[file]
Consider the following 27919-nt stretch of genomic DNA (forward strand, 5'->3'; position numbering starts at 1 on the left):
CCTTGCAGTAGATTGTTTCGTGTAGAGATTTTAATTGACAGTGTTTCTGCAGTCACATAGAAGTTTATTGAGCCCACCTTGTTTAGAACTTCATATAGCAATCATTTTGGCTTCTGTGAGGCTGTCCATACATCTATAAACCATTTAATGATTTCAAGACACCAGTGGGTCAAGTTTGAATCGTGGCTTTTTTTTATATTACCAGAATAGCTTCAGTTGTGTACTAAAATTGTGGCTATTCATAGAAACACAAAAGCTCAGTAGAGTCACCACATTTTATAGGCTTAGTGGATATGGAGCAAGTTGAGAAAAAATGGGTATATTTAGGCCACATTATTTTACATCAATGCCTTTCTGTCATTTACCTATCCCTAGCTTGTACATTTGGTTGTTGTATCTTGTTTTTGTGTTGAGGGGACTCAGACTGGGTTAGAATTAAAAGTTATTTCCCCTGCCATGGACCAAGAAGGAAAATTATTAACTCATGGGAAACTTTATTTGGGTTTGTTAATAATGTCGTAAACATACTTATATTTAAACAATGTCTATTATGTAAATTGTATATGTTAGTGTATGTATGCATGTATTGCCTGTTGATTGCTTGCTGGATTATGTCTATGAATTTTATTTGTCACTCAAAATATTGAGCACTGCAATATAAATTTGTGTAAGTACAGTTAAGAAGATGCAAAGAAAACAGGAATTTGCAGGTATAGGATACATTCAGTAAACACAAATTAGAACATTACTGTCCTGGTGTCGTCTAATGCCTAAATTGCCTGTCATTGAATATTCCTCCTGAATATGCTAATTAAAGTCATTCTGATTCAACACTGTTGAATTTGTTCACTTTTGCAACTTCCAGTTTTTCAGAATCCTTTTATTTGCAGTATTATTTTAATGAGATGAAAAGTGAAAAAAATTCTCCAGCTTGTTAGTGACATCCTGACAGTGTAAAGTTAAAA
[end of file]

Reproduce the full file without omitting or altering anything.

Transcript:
Consider the following 27919-nt stretch of genomic DNA (forward strand, 5'->3'; position numbering starts at 1 on the left):
CCTTGCAGTAGATTGTTTCGTGTAGAGATTTTAATTGACAGTGTTTCTGCAGTCACATAGAAGTTTATTGAGCCCACCTTGTTTAGAACTTCATATAGCAATCATTTTGGCTTCTGTGAGGCTGTCCATACATCTATAAACCATTTAATGATTTCAAGACACCAGTGGGTCAAGTTTGAATCGTGGCTTTTTTTTATATTACCAGAATAGCTTCAGTTGTGTACTAAAATTGTGGCTATTCATAGAAACACAAAAGCTCAGTAGAGTCACCACATTTTATAGGCTTAGTGGATATGGAGCAAGTTGAGAAAAAATGGGTATATTTAGGCCACATTATTTTACATCAATGCCTTTCTGTCATTTACCTATCCCTAGCTTGTACATTTGGTTGTTGTATCTTGTTTTTGTGTTGAGGGGACTCAGACTGGGTTAGAATTAAAAGTTATTTCCCCTGCCATGGACCAAGAAGGAAAATTATTAACTCATGGGAAACTTTATTTGGGTTTGTTAATAATGTCGTAAACATACTTATATTTAAACAATGTCTATTATGTAAATTGTATATGTTAGTGTATGTATGCATGTATTGCCTGTTGATTGCTTGCTGGATTATGTCTATGAATTTTATTTGTCACTCAAAATATTGAGCACTGCAATATAAATTTGTGTAAGTACAGTTAAGAAGATGCAAAGAAAACAGGAATTTGCAGGTATAGGATACATTCAGTAAACACAAATTAGAACATTACTGTCCTGGTGTCGTCTAATGCCTAAATTGCCTGTCATTGAATATTCCTCCTGAATATGCTAATTAAAGTCATTCTGATTCAACACTGTTGAATTTGTTCACTTTTGCAACTTCCAGTTTTTCAGAATCCTTTTATTTGCAGTATTATTTTAATGAGATGAAAAGTGAAAAAAATTCTCCAGCTTGTTAGTGACATCCTGACAGTGTAAAGTTAAAA